J Neurol Surg B Skull Base 2022; 83(03): 296-304
DOI: 10.1055/s-0040-1722671
Original Article

Olfactory Outcomes after Resection of Tuberculum Sella and Planum Sphenoidale Meningiomas via a Transcranial Approach

Ronak Ved
1   Department of Neurosurgery, University Hospital of Wales, Heath Park, Cardiff, United Kingdom of Great Britain and Northern Ireland
2   School of Medicine, Cardiff University, Heath Park, Cardiff, United Kingdom of Great Britain and Northern Ireland
,
Matthew Mo
1   Department of Neurosurgery, University Hospital of Wales, Heath Park, Cardiff, United Kingdom of Great Britain and Northern Ireland
2   School of Medicine, Cardiff University, Heath Park, Cardiff, United Kingdom of Great Britain and Northern Ireland
,
Caroline Hayhurst
1   Department of Neurosurgery, University Hospital of Wales, Heath Park, Cardiff, United Kingdom of Great Britain and Northern Ireland
› Author Affiliations
Funding None.

Abstract

Objectives Controversy exists surrounding the optimal approaches to tuberculum sella meningioma (TSM) and planum meningioma (PM). Olfaction is infrequently considered within this context but is nonetheless an important quality of life measure. The evolution of olfactory outcomes following contemporary transcranial surgery remains unclear. This study reviews olfactory outcomes after supraorbital craniotomy for TSM or PM and defines temporal trends in its recovery.

Study Design A prospective study of a patients who underwent a minimally invasive supraorbital craniotomy for TSM or PM was conducted at a single neurosurgical center.

Participants & Main Outcome Measures All patients were questioned about olfaction at presentation 3 months postoperatively, 12 months postoperatively, and annually thereafter (median follow-up = 37 months). The olfactory status of patients was categorized as normosmia, anosmia, hyposmia, parosmia, (altered perception of odours), or phantosmia, (olfactory hallucinations).

Results Twenty-two patients were included in the study analysis, (range = 27–76). Precisely, 3 months after surgery, seven patients had normal olfaction (32%). Six patients were anosmic, (27%) four hyposmic, (18%), three parosmic, (14%), and two were phantosmic (9%). At 1-year follow-up, almost half of patients (10; 48%) were normosmic, while two patients (9.5%) were anosmic. There were no further improvements in olfaction between 1 year and long-term follow-up.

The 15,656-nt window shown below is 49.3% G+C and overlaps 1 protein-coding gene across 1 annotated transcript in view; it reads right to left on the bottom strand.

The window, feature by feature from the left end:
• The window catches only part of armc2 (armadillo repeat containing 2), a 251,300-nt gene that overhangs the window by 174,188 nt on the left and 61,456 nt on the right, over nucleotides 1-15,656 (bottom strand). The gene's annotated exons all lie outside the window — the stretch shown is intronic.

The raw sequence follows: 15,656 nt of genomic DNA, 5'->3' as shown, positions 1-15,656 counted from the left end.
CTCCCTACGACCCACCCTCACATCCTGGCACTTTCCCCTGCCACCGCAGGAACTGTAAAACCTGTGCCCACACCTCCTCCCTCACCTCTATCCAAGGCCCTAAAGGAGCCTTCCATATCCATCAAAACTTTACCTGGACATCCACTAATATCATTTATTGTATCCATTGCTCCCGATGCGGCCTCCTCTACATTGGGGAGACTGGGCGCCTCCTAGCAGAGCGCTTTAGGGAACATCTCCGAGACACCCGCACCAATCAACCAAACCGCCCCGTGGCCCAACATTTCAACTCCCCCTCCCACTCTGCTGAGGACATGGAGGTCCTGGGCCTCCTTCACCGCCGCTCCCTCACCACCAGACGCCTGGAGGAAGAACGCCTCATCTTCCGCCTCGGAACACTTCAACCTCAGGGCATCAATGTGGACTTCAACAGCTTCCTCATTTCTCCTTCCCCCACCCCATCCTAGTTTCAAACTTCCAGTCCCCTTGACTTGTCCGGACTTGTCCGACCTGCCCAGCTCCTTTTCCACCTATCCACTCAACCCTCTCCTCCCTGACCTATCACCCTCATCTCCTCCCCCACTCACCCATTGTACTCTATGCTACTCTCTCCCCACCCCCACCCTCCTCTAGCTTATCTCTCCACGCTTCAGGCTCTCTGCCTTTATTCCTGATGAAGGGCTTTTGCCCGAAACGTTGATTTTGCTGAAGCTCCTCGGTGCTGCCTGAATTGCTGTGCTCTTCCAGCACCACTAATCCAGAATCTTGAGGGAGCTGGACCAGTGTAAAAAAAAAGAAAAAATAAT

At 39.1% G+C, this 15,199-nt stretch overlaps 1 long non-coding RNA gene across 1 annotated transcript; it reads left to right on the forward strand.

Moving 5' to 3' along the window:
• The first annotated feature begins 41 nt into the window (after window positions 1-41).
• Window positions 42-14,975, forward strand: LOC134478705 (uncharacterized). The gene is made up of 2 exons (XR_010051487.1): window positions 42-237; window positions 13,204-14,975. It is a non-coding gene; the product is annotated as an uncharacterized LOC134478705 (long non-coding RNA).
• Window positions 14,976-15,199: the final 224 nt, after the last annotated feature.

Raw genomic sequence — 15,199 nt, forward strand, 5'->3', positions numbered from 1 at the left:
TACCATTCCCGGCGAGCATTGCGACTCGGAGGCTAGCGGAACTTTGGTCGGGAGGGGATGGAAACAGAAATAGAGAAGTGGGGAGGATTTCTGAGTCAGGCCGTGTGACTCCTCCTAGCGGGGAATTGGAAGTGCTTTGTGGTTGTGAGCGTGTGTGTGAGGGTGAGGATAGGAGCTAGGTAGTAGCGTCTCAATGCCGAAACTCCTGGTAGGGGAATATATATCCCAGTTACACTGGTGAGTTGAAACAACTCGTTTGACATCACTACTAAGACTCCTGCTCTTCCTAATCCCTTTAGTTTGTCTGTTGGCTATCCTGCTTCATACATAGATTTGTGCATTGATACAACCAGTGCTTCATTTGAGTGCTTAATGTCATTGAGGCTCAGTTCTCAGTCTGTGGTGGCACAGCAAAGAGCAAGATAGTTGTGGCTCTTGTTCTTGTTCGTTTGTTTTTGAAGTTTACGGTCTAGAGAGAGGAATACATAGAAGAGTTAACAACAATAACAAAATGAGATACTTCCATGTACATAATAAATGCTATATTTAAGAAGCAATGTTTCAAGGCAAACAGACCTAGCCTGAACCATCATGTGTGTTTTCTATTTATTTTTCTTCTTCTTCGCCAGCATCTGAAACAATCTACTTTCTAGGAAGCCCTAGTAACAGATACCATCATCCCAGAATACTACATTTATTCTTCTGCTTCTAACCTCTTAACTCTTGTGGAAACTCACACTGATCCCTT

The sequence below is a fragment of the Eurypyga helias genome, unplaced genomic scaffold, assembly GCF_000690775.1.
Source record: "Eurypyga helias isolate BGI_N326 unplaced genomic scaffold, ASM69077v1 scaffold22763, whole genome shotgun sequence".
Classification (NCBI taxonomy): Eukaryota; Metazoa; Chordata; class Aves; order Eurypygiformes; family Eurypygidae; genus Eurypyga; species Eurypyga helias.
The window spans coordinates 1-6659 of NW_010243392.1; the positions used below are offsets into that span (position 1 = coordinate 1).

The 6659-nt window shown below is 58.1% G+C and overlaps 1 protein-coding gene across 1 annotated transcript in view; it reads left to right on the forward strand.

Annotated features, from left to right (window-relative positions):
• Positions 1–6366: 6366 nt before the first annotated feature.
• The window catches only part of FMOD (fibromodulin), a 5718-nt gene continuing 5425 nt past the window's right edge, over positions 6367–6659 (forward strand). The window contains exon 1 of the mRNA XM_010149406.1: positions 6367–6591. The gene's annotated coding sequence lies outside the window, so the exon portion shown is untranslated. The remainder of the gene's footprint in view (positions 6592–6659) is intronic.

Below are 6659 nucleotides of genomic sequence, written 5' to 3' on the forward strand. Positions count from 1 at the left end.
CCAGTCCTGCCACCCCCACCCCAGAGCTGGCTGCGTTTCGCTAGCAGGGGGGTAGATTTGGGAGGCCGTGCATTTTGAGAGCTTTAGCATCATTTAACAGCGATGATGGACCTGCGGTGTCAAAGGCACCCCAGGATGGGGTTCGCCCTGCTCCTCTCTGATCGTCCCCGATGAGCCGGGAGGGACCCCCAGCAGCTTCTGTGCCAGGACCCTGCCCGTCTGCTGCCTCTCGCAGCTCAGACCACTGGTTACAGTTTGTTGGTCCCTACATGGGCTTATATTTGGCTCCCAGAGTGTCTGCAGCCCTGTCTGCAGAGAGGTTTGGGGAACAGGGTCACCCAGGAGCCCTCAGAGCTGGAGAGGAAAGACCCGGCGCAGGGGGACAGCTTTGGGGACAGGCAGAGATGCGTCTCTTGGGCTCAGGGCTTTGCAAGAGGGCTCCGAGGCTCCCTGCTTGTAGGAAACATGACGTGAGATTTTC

Conclusion Subfrontal transcranial approaches for TSM or PM appear to be associated with changes in olfaction that can improve with time; these improvements occur within the first year after surgery. Impacts upon olfaction should be considered when selecting a surgical approach and patients counseled appropriately.

Note

The study was presented at the British Skull Base Society Meeting, (Poster) January 2020, London. This study was performed in accordance with the ethical standards of the Cardiff and Vale University Health Board Neurosciences directorate research and audit department, and with the 1964 Helsinki Declaration and its later amendments.


Informed consent was obtained from all individual participants included in the study.




Publication History

Received: 29 July 2020

Accepted: 01 November 2020

Article published online:
21 January 2021

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